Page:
Human growth entails not only physical maturity, or emotional/mental ripening, but also and more importantly, maturation in consciousness or spirituality or awareness. The last one appears as the hardest to attain and most likely to be overlooked in the development process. When was the last time one was taught to be more conscious/spiritual? This process entails a drastic and even painful break from traditional and learned thinking, which usually tend to be inflexible, too structured and patterned, and most of the time static to a point that it is not open to creativity and tolerance. Putting one’s stakes to tradition means feeling safe, secure, and sure. It usually is the easier path to take rather than the tortuous and oftentimes confusing path of creativity. The former makes it easy on the conscience and mind, and easy to rationalize to an inquiring mind. It also makes it easy to dismiss a petulant mind. Admittedly, one cannot give a workable definition of what this level of spirituality/consciousness is. It does not lend itself easily to words. Or more honestly, because one’s abilities to express are typically not sufficiently honed to enable one to reduce thoughts to words.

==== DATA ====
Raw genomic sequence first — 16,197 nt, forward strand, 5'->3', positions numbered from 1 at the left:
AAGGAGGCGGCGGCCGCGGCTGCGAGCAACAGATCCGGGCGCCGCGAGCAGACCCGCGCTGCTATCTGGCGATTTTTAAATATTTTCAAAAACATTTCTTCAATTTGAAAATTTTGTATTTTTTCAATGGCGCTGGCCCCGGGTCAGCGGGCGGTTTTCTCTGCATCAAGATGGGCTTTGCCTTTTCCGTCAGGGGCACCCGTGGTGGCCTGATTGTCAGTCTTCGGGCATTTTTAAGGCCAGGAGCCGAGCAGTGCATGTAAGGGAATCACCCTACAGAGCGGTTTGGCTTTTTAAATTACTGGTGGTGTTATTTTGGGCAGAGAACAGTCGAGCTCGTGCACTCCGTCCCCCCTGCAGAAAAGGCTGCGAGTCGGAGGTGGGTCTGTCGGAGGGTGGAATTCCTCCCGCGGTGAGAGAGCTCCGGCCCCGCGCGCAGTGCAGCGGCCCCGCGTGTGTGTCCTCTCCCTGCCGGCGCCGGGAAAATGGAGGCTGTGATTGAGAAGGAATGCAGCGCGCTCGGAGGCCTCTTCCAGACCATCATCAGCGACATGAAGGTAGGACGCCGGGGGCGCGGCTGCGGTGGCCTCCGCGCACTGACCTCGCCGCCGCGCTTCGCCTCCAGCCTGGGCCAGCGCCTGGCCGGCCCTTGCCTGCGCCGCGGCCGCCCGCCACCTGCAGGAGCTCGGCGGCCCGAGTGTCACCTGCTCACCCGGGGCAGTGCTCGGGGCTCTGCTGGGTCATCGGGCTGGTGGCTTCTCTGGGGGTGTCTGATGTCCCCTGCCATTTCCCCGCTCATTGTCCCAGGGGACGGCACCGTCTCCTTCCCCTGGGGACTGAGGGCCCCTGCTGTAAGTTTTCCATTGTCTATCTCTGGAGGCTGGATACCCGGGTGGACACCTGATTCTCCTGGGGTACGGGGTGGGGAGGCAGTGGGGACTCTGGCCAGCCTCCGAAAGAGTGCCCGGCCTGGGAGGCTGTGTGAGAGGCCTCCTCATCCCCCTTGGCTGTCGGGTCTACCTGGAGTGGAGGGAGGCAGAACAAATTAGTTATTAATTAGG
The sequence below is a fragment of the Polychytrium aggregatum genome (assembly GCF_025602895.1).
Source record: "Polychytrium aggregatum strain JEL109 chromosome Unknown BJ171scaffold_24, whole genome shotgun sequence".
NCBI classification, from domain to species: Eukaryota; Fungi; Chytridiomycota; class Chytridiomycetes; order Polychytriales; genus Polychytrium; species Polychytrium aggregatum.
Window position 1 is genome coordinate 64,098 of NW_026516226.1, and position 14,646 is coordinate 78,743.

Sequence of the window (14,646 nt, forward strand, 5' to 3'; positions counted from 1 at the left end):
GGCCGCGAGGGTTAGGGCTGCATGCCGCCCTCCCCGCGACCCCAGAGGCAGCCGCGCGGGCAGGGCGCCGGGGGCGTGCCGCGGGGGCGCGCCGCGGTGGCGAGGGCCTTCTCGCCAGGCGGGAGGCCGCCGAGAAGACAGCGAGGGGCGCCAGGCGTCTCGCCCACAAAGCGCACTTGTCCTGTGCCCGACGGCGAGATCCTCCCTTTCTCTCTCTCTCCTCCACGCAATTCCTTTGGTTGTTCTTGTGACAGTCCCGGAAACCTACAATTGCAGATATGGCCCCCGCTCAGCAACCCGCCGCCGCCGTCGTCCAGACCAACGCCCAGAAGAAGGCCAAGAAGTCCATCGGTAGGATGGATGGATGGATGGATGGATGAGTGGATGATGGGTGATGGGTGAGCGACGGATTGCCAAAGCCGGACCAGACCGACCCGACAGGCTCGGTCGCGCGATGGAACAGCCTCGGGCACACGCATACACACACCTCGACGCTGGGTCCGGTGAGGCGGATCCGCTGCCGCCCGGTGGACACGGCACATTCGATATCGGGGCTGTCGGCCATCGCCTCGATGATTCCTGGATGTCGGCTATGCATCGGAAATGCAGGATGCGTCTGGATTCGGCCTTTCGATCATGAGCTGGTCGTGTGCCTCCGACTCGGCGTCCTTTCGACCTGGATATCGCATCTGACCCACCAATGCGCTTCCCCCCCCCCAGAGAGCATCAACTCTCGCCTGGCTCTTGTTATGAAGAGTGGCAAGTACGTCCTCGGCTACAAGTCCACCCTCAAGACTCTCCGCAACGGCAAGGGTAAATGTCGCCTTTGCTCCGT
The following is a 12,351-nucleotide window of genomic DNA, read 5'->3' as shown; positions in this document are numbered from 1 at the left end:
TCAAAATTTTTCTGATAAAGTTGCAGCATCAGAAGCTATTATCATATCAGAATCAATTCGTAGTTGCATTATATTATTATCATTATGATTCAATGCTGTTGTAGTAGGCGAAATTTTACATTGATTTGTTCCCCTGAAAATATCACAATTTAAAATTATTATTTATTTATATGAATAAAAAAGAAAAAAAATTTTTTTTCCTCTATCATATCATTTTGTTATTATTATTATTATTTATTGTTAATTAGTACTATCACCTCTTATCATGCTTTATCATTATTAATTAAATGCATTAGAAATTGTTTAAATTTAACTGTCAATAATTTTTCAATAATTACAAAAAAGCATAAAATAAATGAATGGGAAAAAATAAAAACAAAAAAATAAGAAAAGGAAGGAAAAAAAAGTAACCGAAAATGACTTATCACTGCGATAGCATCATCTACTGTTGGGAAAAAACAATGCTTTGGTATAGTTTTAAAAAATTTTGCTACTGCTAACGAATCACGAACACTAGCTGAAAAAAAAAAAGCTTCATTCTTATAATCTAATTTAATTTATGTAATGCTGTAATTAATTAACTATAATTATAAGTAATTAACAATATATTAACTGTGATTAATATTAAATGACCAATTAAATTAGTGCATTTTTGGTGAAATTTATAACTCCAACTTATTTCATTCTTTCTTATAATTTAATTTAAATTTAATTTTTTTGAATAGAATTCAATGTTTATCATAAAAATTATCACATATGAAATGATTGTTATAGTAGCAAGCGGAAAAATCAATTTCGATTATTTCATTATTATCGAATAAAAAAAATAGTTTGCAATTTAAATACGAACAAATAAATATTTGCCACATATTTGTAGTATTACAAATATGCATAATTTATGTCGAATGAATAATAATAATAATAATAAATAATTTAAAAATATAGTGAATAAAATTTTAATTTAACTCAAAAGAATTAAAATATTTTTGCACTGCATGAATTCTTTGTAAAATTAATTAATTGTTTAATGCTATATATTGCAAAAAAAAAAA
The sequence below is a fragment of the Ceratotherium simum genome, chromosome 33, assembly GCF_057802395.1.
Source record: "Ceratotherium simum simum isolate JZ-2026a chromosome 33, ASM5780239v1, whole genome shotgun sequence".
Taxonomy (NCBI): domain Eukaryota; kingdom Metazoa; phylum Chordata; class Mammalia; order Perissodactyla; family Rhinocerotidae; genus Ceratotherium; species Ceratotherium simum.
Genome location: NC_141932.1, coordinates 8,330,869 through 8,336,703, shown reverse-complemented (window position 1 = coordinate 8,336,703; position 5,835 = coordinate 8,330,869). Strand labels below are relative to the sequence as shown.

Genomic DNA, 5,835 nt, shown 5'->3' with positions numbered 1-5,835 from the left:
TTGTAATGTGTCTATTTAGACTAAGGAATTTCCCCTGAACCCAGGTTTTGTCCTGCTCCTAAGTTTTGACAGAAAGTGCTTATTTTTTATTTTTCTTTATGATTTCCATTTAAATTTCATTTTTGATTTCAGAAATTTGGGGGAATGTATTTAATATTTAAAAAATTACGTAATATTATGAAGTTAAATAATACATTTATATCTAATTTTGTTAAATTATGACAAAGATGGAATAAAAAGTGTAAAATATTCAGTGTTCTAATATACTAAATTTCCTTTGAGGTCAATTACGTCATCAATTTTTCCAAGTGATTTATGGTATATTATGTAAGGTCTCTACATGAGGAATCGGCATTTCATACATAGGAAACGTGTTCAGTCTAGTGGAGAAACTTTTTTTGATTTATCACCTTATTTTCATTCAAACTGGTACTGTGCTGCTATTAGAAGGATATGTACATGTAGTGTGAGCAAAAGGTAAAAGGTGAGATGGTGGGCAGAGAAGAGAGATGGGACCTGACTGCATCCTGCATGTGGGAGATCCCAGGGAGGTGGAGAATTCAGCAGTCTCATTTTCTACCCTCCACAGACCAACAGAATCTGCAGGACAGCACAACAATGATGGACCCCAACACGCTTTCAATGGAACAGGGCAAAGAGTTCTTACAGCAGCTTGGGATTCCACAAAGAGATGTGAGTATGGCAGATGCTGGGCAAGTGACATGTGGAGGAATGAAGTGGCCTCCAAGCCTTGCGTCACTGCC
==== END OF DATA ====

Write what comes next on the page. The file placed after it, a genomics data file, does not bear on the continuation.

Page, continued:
It necessarily involves or brings into play one’s spiritual faith. Its seed is initially implanted and nurtured during one’s youth, going through similar but more profound growing phases as one’s physical, intellectual, and emotional aspects. Through our voluntary and conscious efforts, we must probe into, first of all, its existence, and secondly, arrive at a determination that we can rise above that initial level by our own efforts. Of necessity, this requires arduous preparation like serious reading and introspection. Any empowerment attained will be achieved through our deliberate and purposeful efforts and not something taken for granted such as our physical growth.
During childhood, most of what we do and think is purely for selfish motives. We are instructed to do things primarily because of the good that we directly derive from them. In fine, all for our own self-preservation. Very little altruism is involved in our childhood activities. To mature, we should graduate from this pupal stage into a much nobler stage.